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C18

Link: linnaeus.c18.net/Letter/L1711 • Carl Linnaeus to Abraham Bäck, 26 February 1754 n.s.
Dated 26 febr. 1754. Sent from Uppsala (Sweden) to (). Written in Swedish & Latin.

Min såte Broder

Tyst, för Gud skull, tala ej om någon stockholms resa; Min Hustru har handlat upp mer än ett par tusende daler på marknaden, i lin, och lintyg, Kläder för sig, barn och alt folket. Komma till stockholm med tom pung, och stanna i slotts cancelliet woro miserabelt nog för en riddare.

Des utom begynner jag nu att plöja och så, om jag skall få någon skiörd mitt i sommaren; förgiäter jag det, blifwer intet säd, och jag måste crepera.

Kiära M[in] Br[oder] om sådant yrkas afstyrk pro aris et focis till weckan för påsk att komma, men ej förr.

Erysimum est istud vulgare omnino in plateis. amittit partem virium, sed retinet plus quam dimidiam teste sapore et odore. nescio num Haec familia commode in infuso poterit praescribi.

Germanos qui Laudarunt radicem absinthii pontici non memini, sed legi in dissertationibus germanorum variis in locis.

Chamomillae praeparata sunt varia eaque diversissima.

pulvis florum e solo disco floris, seu ut magis botanice loquar, flosculi disci, solent saepius praescribi, vel in pulvere vel in Electuario.

Staechas citrina solet praescribi in speciebus pro fumo ad dolores arthriticos; sed credo quod posset absque damno omitti;

non novi radicem Gentianae immixtam; attamen hic error non demit vires Gentianae; si omnes plantae aliquando adulteratae, de quibus refertae sunt medicorum observationes, eliminarentur, forte nulla superesset.

D[octor] Rosen redux mox adiit Falkenbergium, et dedit extremam unctionem; nam altero die obiit.

Nihil in nostris terris novi; plantae incipiunt reviviscere, floresque protrudere in Hybernaculo.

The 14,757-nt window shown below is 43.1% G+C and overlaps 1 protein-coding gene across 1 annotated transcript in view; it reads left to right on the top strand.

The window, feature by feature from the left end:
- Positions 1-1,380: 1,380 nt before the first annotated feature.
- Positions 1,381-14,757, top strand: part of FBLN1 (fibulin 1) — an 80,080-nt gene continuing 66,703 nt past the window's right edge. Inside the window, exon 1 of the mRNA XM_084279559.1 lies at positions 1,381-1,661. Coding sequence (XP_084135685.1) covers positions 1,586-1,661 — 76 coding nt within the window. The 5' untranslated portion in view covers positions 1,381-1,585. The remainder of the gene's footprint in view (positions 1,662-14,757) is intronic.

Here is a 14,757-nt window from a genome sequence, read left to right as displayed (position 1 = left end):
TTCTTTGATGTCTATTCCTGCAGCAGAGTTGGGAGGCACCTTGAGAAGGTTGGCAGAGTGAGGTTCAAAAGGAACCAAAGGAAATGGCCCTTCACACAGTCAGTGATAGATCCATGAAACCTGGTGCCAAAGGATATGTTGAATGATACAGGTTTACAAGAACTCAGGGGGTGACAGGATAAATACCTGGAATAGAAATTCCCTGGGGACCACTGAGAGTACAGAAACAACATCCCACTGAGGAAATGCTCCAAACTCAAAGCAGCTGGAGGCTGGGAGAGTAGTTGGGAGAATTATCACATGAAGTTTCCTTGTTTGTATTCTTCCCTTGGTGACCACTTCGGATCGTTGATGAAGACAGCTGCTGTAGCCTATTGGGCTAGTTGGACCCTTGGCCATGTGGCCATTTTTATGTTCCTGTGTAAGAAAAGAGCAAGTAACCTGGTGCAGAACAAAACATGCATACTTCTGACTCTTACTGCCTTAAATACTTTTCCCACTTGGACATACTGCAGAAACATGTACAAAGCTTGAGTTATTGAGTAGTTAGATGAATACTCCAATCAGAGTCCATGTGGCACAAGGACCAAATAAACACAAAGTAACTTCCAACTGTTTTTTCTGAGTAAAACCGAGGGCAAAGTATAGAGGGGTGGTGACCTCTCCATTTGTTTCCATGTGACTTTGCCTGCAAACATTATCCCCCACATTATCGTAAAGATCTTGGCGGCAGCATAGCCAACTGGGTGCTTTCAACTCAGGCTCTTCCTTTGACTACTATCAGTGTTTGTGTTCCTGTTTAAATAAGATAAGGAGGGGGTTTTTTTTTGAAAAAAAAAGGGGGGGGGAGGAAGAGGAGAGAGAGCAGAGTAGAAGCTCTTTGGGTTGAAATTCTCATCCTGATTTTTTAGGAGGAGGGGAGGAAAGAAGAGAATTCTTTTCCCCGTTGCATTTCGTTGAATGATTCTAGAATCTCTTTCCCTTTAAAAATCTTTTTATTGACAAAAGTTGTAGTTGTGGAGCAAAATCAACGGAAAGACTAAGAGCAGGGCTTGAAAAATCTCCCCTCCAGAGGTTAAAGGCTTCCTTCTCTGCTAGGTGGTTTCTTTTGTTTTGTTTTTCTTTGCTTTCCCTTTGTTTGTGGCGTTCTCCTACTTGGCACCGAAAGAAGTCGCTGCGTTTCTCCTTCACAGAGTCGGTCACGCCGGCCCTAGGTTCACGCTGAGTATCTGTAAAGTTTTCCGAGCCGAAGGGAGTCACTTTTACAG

Si jam posses prima occasione mittere ad me commentariorum D[octor] Boerhave tom. 2 authore D[octore] v[an]Swieten, rem mihi praestares gratissimam, cum libro quotidie opus habeam; qui in Systema morborum praelegendo publice, occupor quotidie; reddam circa aestatem, ut poteris librum per aliquot menses recipere, ingruente aestate, et in autumnum usque usurpare.

Magister Scheidenburg som har sin morbroder i caput b[onae] spei, will änteligen resa dit, han woro och den endaste som det kunne giöra utan mistanka; han har något af ett stipendio att hielpa sig med; Hans Excellence Tessin lofwade willia laga att han fingo något mera till hielp, men rerum facies är nu immutata. har M[in] Br[oder] tillfälle, så tala med Hans Excellence där om ett ord. jag för min dehl yrkar aldrig mera på någons resa, ty det har så många olägenheter med sig. denne doch hade i cap hos sin morbroder både logement och vivere, samt är af honom inviterad dit; så att resan allenast blefwo depance; p[engar] till bortresan har han wähl nog, men ej till hemresan. vale dulcissime mortalium.

upsala d. 26 febr. 1754.

C[arl] L[innaeus]

[a][a] : MS1 [added in the left margin on
fol. 3v; there is no indication of where
it should be inserted]
Dissertatiuncula haec dudum impressa fuit, nescio utrum sit Praesidi regii collegii oblata, ideoque eam mitto, in qua peccavimus contra Te in praefatione, sed inscii.

upSUMMARY

Linnaeus writes to Abraham BäckBäck, Abraham (1713-1795).
Swedish. Physician, president of the
Collegium Medicum, Stockholm. Close
friend of Linnaeus. Correspondent of
Linnaeus.
that he does not want to hear about going to Stockholm, for his wife [Sara Elisabet LinnaeaMoraea, Sara Elisabet
(1716-1806). Swedish. Linnaeus’s wife.
Daughter of Johan Moraeus and Elisabet
Hansdotter Moraea. Mother of Carl
Linnaeus the Younger and of Elisabeth
Christina, Louisa, Sara Christina and
Sophia Linnaea.
] has done some shopping that has exhausted the monetary resources of the family for some time, and Linnaeus does not want to be in Stockholm without cash.

In addition, the season of sowing is approaching, and Linnaeus must attend to that.